May 23rd, 2011 at 07:56 | #26

    I have taken it apart already. Besides, I doubt many people have two 8878 batteries.

  27. jc
    May 23rd, 2011 at 04:22 | #27

    I know u dont do instructions but can u because this seem small but if not thats ok

  28. Mike
    May 22nd, 2011 at 14:12 | #28

    you got a point there.
    πŸ˜€ πŸ˜€ πŸ˜€

  29. Sariel
    May 22nd, 2011 at 12:39 | #29

    Well, I couldn’t possibly hurl a wheel at her with something that slow.

  30. Mike
    May 22nd, 2011 at 12:12 | #30

    hmmm… yes. She leans down to pick it up..
    Ok, but then you need an Oshkosh LVSR. the more wheels the better πŸ™‚

  31. Sariel
    May 22nd, 2011 at 11:05 | #31

    I disagree. Don’t you think that “have you seen my lost wheel?” is a great pick-up line? πŸ™‚

  32. Mike
    May 22nd, 2011 at 10:05 | #32

    well you can’t really go pick up girls with a quad whose wheels fall off… πŸ˜€

  33. May 22nd, 2011 at 08:28 | #33

    Strange to see that while making a right turn, the right wheel falls off. I would have guessed the right-wheel would come off in-stead. Anyway, nice model, also the blonde, long-legged one on the bench πŸ˜‰ I think it’s hard to find ‘in-the-wild’ a woman that is single, sitting on a bench, loving a man playing with his Lego… not impossible, but still.

  34. technikfreak
    May 21st, 2011 at 20:28 | #34

    great work

  35. Sariel
    May 21st, 2011 at 14:23 | #35

    1. Two cameras, my usual: Sony a33 and Casio Exilim EX-FS10.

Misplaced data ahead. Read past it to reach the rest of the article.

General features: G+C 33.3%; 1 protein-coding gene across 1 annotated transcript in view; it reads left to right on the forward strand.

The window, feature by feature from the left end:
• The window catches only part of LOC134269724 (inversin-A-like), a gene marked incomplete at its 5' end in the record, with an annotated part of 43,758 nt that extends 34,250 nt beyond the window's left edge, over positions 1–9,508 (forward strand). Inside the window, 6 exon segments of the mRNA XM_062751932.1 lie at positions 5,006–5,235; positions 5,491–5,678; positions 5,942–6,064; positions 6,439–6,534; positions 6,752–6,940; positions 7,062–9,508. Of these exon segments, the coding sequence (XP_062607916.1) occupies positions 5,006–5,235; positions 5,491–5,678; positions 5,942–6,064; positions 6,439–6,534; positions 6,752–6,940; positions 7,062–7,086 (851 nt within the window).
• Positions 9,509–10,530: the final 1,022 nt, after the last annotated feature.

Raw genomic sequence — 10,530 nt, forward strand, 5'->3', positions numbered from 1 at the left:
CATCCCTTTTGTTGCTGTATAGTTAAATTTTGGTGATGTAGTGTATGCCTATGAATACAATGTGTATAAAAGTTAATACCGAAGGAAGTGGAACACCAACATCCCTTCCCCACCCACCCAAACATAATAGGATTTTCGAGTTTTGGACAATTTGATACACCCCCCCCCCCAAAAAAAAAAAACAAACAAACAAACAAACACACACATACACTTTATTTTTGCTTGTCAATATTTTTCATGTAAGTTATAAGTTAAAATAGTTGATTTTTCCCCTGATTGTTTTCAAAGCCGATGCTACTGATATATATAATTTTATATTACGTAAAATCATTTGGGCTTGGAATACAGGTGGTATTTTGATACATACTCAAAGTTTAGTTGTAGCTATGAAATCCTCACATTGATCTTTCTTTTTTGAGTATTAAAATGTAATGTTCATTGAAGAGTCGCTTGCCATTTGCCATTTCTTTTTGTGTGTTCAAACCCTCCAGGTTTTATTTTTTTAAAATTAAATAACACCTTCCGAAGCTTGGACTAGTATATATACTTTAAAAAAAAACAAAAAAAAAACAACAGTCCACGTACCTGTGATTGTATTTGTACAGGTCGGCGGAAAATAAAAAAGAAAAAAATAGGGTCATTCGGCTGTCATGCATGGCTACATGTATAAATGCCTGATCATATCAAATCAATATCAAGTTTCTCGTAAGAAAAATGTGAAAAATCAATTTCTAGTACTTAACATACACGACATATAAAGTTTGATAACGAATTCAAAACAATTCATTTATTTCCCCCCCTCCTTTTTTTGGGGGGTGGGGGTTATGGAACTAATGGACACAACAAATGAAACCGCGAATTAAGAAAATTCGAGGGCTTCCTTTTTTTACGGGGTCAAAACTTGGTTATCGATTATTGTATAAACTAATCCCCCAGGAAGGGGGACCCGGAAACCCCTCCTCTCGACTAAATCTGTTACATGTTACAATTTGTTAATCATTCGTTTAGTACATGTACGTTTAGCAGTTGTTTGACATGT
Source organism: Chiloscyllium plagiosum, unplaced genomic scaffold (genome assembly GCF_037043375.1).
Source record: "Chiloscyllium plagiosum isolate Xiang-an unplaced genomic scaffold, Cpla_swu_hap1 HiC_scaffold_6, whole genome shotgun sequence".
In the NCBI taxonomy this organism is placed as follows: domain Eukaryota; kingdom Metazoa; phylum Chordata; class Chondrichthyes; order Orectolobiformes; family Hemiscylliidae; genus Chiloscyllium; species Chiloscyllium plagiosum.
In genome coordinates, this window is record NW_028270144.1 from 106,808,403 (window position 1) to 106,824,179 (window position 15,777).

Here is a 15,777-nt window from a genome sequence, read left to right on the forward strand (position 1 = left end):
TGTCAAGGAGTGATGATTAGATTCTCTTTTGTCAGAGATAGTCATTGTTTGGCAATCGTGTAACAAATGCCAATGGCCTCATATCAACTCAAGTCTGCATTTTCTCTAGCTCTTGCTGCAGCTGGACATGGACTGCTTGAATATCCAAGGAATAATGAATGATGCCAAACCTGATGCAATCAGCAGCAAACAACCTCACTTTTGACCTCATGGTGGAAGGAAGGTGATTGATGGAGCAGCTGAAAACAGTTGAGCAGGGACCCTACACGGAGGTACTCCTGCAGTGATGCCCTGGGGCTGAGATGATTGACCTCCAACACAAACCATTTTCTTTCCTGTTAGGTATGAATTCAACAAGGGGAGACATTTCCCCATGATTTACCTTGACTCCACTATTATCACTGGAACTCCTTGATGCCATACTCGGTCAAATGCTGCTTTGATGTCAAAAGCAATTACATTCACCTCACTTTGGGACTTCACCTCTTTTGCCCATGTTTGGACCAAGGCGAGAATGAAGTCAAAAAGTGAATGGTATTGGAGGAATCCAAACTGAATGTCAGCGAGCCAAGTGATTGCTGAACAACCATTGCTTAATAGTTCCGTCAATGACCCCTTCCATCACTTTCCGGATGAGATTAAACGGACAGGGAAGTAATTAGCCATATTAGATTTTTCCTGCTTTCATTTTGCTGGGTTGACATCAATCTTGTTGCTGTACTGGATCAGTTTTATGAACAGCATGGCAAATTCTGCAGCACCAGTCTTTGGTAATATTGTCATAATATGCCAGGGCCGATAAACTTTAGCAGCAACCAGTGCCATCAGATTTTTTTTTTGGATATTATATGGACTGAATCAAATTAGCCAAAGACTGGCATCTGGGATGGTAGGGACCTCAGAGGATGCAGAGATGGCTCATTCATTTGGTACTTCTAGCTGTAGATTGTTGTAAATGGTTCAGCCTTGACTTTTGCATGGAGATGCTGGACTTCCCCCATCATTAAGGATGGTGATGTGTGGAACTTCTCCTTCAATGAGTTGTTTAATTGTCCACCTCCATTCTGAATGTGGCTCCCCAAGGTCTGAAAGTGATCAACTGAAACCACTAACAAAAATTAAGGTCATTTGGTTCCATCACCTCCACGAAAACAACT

2. Pinnacle Studio 14.
    3. The blonde lady ignored me completely. Sigh.

  36. May 21st, 2011 at 12:39 | #36

    Now – you are getting better and better! What is happening to you? Let me ask you a few questions:

    1. which camera did you use to film this?
    2. wich sw do you use to edit videos?
    3. what about the blonde lady sitting on the bench reading a book .. did she react to you filming around her with this little fast red quad goign around?

    Please do not stop with this. You are doing a great job. -Alessandro

  37. Marq
    May 21st, 2011 at 12:31 | #37

    Bardzo fajny. Przypomina mi mΓ³j projekt z przed kilku miesiΔ™cy . Wzorowany byΕ‚ na quadzie Yamacha Grizzly. MoΕΌe doczekamy siΔ™ kolejnej wersji przeprawowej?

  38. Mike
    May 21st, 2011 at 10:58 | #38

    Oh yes, I know πŸ™‚ I was just wondering what it’d be like with these motors, a V8 engine, and the wheels you used for the Charger.

  39. Sariel
    May 21st, 2011 at 08:56 | #39

    Axle pins got worn.

  40. Neil
    May 21st, 2011 at 01:35 | #40

    any reason that wheel fell off all the time?

  41. Sariel
    May 21st, 2011 at 00:57 | #41

    Sure they did. And I’ve built a dragster driven by Medium motors a long time ago. It was fast.

  42. Mike
    May 20th, 2011 at 23:57 | #42

    Did the motors warm at all?

  43. Mike
    May 20th, 2011 at 23:53 | #43

    Great video XD XD XD
    liked the beans part!
    Maybe a dragster could be next to try and use the potential of these motors, a really light dragster. Maybe it could even do a wheelie.
    Nice job πŸ™‚

  44. Mike
    May 20th, 2011 at 23:44 | #44

    looks like General Grievous but great nevertheless πŸ™‚

  45. Sariel
    May 20th, 2011 at 23:14 | #45

    If you watch the video closely, there’s a notice at the end that says where I buy Lego pieces. And yes, that applies to wheels too.

  46. Jade2448
    May 20th, 2011 at 23:06 | #46

    great idea, but where do you get the wheels that you have used?

  47. May 20th, 2011 at 22:49 | #47

    haha, great ideas the faq section at the end of the video (I receive always the same question). Too bas that the steering bar doesn’t turn and that wheel tend to fall off but it’s really funny, especially the low motion.